Rothbard gets around this by defining central banking to cover almost any kind of bank that has some sort of government endorsement, such as the (private) Bank of England in the 19th century, and arguing for a system of free banking that would avoid, he asserts, these problems. But, on any plausible definition of the term, the US had free banking from the Jackson Administration to the Civil War and that didn’t stop the business cycle (Rothbard offers some historical revisionism to argue that the Panic of 1837 didn’t really happen, but that wasn’t what US voters thought when they threw the Jacksonians out in 1840). And free banking in late 19th century Australia (our first quasi-central bank was the Commonwealth Bank established in 1915) didn’t prevent a huge boom and subsequent long depression around 1890. Overall, the US was much closer to free banking throughout the 19th century than in the period from 1945 until the development of the largely unregulated ‘shadow banking’ system in the 1990s, but the business cycle was worse then (how much worse is a matter of some controversy, but no serious economist claims it was better).

To sum up, the version of the Austrian Business Cycle Theory originally developed by Hayek and Mises gives strong reasons to think that an unregulated financial system will be prone to booms and busts and that this will be true for a wide range of monetary systems, particularly including gold standard systems. But that is only part of what is needed for a complete account of the business cycle, and the theory can only be made coherent with a broadly Keynesian model of equilibrium unemployment. Trying to tie Austrian Business Cycle Theory to Austrian prejudices against government intervention has been a recipe for intellectual and policy disaster and theoretical stagnation.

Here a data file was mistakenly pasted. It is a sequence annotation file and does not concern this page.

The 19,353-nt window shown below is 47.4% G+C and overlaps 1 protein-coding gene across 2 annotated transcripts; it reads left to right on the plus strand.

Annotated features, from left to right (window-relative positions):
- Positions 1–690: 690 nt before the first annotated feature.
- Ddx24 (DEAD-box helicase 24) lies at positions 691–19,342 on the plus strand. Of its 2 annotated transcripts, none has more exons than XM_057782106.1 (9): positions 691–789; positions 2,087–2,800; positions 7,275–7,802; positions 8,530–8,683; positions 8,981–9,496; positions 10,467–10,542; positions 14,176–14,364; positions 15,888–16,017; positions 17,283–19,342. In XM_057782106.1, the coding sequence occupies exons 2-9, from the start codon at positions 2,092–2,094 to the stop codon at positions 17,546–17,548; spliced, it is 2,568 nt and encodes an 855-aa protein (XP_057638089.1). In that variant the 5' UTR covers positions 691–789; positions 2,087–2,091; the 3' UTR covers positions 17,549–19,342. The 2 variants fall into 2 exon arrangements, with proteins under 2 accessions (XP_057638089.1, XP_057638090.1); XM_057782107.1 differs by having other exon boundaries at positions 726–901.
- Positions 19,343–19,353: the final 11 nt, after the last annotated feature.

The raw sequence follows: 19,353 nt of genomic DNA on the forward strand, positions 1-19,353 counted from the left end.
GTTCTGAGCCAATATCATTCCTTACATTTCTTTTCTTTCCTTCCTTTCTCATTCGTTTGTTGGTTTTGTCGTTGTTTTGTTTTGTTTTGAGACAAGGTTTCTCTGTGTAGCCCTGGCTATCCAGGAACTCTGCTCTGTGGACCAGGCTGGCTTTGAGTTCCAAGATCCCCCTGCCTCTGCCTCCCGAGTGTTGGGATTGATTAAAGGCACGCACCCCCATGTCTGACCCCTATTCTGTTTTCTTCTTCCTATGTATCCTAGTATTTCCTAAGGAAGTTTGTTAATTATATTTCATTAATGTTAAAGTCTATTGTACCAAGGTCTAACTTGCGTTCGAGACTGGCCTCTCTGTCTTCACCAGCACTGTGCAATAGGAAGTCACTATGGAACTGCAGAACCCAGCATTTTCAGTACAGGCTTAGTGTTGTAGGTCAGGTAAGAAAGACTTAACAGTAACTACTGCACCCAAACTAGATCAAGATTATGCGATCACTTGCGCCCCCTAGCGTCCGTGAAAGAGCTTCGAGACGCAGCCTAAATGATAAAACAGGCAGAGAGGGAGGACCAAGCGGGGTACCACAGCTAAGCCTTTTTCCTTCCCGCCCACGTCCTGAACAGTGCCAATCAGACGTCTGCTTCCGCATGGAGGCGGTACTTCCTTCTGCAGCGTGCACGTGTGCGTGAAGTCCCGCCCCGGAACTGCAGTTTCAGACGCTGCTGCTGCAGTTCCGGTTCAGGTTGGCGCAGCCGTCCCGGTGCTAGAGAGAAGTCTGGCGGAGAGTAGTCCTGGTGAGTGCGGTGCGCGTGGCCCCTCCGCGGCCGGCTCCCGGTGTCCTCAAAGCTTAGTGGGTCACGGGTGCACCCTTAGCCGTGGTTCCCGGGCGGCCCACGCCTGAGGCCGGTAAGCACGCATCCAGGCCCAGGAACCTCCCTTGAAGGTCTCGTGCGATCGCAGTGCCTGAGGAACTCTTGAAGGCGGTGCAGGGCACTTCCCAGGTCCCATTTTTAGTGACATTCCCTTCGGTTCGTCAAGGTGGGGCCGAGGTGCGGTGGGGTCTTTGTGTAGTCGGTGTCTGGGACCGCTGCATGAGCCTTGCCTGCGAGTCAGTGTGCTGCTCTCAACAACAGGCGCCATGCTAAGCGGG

373 thoughts on “Austrian Business Cycle Theory

  1. The OCC’s listing is a bit more spread out:
    This will do as a start.
    http://www.occ.gov/handbook/compliance.htm
    .
    The Fed?
    http://www.federalreserve.gov/bankinforeg/default.htm

    Do you want more? If you are a banker you are subject to most, if not all, of these. Add in the 50 state based US regulators, the various charters that the US banks are subject to, the CRA (particularly as recently amended) and you have a bit of reading to do. Be fair – if you are a banker you would need to understand and implement them all.